Growth mindset holds that every learner has the potential to excel. How could it impact education?
Great teachers have long known what research is beginning to prove: an individual’s mindset — as much, or even more so than ability — can have a profound impact on their success in school and beyond.
But until recently, noncognitive skills like perseverance and self-motivation sat at the periphery of an education debate centered on the measurement of skills like reading and math. That is beginning to change.
Books on noncognitive skills pepper best-seller lists. Policymakers have taken note of a growing body of research that proves our abilities and intelligence can be developed. The recent revamp of the federal K-12 education law, for the first time, introduced terms like “well rounded” into the policy lexicon, opening the door to inclusion of non academic factors in accountability plans.
The basic concepts are easy to grasp. Try asking someone if they were good at math as a child. It’s interesting to hear how common it is for people to answer that question in finite terms — that they either have a mind for it or they don’t.
This perception of intellectual “haves” and “have nots” is one that Lang Chen, a postdoctoral fellow in cognitive psychology and neuroscience at Stanford University, recently tested. Working with children aged seven to nine he and other researchers used a survey to identify those who enjoyed challenging math problems and had a positive view towards the subject, and those who felt the opposite. After then giving them a set of problems to solve, they found that students who had a positive view outperformed the children who didn’t.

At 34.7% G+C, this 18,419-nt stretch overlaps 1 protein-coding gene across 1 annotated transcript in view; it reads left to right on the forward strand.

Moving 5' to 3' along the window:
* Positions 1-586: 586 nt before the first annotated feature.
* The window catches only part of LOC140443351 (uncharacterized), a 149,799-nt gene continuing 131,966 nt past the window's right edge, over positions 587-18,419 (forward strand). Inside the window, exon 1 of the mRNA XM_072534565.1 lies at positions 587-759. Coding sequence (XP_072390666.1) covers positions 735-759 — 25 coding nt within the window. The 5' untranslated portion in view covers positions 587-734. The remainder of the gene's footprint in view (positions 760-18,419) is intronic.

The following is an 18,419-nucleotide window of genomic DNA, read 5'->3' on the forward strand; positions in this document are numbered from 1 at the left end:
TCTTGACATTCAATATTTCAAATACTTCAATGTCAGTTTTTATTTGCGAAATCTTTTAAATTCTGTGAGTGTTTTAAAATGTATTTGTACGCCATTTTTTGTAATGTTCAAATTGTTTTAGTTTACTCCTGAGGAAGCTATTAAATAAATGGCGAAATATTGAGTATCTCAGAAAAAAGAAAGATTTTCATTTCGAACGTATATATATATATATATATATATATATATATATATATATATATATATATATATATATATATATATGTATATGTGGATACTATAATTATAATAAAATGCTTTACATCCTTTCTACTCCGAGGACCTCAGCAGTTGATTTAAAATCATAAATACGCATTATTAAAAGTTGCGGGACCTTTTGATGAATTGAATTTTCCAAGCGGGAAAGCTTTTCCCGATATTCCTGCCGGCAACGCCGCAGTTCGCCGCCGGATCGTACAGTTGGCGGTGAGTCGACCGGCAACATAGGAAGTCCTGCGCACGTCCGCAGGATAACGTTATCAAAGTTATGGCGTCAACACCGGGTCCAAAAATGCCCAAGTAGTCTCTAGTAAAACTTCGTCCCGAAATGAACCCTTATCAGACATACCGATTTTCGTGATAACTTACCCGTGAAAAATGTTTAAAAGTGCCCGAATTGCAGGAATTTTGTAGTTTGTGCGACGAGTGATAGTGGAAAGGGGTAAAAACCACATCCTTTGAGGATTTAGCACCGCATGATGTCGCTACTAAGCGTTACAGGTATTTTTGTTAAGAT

These children shared a trait which Professor Carol Dweck has termed “growth mindset:” a belief that their abilities are more like a muscle that can grow and flex, even if failure was met along the way.
Research shows that, when handled appropriately, even brief exposure to the concept of growth mindset can have a significant impact on the way students think about their ability to learn. However, like so much of education theory, the challenge for researchers isn’t just to identify ideas that work — but to put them into action effectively in every classroom in the world.
Making things work at scale is something technology is good at. A genuine partnership between academics and technologists, one where technology helps make research accessible for all, has the potential to make a large difference in how learning happens. And we’re already seeing it.
In a recent report, 96% of teachers in the U.S. said technology makes a significant impact in their classrooms. Together with greater high-speed internet coverage, this means teachers have an unprecedented ability to find tools and resources that work for their classrooms. Teachers who want the best for their students are able to choose tools and resources that fit for their classrooms.
Of course, turning research into practice is not easy. Dr. Dweck herself worries about the watering down of concepts like growth mindset. And, we believe technology on its own is not the answer. However, a world where a deep collaboration between technology and research can bring the best ideas in the world to the audiences most wanting them? We believe that is an exciting future indeed.